The Non-Governmental Organizations’ Coordinating Council (NGOCC) has noted with sadness the retrogressive pronouncement by Tanzanian President John Pombe Magufuli on the Re-entry policy of girls that fall pregnant while in school.
President Magufuli at a public rally in Chalinze town in Tanzania recently, said girls who got pregnant should stay away from school even after giving birth. He said by getting pregnant the girls had chosen parenting over schooling and thus they should stay home and cater for their children.
With due respect to the Tanzanian Head of State, NGOCC finds his statement retrogressive. To the contrary, the education Re-entry policy should be encouraged not only in Tanzania but in the entire African continent because it helps in the sustainable empowerment process of girls and women. Throughout the developed world, teenage pregnancy is more common among young people who have been disadvantaged in childhood and by societal low expectations of education for girls. In addition, poverty is both a cause and a consequence of teenage pregnancy. While some of these young girls get pregnant because of their socio-economic status, their situation is worsened if they are not taken back to school.
Education is clearly the one thing that can break the cycle of teenage pregnancy. It is important therefore, that the Re-entry policy should be encouraged for the young girls. We hope that the leadership in Tanzania will re-think its position on the Re-entry policy so that girls that fall prey in these unfortunate circumstances can have the opportunity to continue with school. This will also be in line with the principles of universal law that states that once a right has been given it cannot be taken away, because Tanzania had a Re-entry policy, which has now been banned.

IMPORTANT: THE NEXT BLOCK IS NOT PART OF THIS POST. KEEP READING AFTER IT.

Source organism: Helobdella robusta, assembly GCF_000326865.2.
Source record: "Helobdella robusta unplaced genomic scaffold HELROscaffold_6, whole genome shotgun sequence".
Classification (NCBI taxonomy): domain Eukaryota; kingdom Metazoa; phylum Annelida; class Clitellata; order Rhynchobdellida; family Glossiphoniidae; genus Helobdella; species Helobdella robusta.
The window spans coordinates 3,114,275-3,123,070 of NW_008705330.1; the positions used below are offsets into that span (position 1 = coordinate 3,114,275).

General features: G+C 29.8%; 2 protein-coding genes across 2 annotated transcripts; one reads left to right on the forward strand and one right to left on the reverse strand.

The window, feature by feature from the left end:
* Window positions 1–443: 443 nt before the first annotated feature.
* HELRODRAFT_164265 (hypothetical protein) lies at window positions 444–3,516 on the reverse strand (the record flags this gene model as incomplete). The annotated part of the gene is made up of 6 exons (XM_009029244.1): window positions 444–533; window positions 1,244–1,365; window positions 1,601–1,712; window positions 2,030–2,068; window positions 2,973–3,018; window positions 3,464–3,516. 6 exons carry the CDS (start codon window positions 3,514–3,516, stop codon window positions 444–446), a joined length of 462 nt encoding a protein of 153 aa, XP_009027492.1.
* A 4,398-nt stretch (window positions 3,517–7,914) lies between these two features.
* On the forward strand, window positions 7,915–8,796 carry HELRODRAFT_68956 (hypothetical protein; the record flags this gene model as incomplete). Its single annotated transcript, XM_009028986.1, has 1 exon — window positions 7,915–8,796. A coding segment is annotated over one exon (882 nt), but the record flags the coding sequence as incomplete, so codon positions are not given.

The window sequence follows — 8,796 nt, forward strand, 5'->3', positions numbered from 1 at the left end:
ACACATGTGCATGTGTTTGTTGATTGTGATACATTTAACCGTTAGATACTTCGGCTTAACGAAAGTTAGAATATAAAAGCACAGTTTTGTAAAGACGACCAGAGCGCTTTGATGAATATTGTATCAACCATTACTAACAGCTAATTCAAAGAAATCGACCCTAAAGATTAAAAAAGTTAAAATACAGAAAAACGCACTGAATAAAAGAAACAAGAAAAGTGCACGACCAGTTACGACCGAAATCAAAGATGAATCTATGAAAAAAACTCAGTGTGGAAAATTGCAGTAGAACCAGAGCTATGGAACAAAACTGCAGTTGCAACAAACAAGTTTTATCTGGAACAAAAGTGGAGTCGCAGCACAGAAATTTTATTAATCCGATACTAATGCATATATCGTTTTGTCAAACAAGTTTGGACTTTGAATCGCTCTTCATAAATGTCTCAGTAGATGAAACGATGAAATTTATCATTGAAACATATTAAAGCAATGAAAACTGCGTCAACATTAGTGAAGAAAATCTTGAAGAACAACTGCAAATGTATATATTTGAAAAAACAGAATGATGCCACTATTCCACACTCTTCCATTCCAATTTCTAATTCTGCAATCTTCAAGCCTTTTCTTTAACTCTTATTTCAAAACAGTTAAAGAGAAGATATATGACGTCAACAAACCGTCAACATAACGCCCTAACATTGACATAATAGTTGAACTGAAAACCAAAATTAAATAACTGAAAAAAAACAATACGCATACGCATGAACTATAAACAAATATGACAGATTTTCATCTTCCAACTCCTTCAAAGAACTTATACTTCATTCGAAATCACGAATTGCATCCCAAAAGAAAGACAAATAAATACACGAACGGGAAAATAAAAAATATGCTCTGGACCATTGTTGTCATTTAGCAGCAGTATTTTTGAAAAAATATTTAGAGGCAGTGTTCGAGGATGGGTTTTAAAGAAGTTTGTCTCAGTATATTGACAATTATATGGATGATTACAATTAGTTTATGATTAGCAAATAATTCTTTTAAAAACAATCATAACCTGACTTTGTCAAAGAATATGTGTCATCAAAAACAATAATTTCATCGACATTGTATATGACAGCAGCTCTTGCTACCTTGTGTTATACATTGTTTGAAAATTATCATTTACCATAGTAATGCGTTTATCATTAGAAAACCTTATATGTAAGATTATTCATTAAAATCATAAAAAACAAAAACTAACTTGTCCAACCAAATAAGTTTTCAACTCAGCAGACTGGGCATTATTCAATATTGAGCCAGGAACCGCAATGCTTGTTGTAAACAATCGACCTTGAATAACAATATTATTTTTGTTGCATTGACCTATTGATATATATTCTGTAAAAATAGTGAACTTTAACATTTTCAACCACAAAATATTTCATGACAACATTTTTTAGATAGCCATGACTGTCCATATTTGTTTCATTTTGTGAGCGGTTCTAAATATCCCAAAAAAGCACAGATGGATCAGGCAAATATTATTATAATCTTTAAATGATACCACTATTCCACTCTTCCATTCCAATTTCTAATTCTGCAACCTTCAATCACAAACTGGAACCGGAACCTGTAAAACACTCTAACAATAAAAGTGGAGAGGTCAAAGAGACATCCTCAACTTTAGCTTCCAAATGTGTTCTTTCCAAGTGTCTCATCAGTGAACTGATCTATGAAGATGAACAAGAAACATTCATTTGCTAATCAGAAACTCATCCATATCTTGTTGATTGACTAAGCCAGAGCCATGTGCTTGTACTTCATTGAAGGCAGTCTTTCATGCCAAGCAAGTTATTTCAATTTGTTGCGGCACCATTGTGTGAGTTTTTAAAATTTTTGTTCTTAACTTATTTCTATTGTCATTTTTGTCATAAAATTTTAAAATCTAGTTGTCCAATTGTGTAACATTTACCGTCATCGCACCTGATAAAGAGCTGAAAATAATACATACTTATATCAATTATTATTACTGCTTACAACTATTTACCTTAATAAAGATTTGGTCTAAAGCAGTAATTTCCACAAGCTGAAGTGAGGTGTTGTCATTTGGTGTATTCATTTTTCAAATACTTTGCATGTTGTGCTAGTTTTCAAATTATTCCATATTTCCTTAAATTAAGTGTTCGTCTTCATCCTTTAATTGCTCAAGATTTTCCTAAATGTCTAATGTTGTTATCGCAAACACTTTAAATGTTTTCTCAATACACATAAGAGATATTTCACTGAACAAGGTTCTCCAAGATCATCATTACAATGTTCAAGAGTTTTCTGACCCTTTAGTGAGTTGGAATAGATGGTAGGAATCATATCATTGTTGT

There is also need to note that for a girl to fall pregnant, a male is involved. Banishing girls who fall pregnant from going back to school would be blaming the girl alone for the act excluding the boy or man who is responsible for the pregnancy.
As an organization that is committed to fighting gender inequality, we urge the Zambian government to scale up its efforts in supporting our own Educational Re-entry Policy by providing adequate budgetary allocation to cater for the required social support services to mitigate against a variety of teenage school mothers’ plight. Realizing the benefits that come with girl-child education, the Re-entry Policy is one sure way with which Zambia will fight the feminization of poverty.
We further would like to take the opportunity to advice parents to educate both the girl and boy children on the negative effects of teenage pregnancy. We also urge the Zambian society at all levels to take stern measures against boys and men who take advantage of the vulnerability of girls, whether in school or out of school, as it is a societal problem that requires all stakeholders to work together.